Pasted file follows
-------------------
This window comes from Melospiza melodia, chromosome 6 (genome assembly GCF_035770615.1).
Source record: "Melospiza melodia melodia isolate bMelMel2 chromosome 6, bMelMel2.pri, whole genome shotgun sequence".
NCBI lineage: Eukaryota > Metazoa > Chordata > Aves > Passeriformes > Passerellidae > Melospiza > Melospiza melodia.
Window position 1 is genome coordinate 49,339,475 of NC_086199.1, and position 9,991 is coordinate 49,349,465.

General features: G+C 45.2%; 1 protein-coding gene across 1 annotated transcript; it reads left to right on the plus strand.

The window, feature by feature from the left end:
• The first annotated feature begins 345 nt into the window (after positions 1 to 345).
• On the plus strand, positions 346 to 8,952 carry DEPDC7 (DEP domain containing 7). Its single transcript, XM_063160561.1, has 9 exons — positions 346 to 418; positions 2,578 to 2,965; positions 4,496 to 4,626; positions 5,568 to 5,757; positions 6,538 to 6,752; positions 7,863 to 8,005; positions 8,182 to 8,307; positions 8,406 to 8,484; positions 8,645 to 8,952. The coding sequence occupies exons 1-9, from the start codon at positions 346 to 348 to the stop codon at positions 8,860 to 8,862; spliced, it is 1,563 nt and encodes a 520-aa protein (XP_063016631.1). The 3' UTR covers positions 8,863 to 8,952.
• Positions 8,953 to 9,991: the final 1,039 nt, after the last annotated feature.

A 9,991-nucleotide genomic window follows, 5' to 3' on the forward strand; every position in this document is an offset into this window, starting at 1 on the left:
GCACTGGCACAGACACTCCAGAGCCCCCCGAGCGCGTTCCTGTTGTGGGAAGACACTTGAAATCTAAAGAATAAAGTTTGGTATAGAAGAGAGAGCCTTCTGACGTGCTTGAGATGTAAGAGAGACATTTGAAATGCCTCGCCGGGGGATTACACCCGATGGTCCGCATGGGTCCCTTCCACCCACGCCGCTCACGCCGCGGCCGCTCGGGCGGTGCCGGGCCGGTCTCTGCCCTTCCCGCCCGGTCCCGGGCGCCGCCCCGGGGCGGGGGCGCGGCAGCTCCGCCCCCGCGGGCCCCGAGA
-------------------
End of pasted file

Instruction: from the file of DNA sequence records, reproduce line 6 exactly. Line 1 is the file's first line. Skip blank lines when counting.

The window, feature by feature from the left end: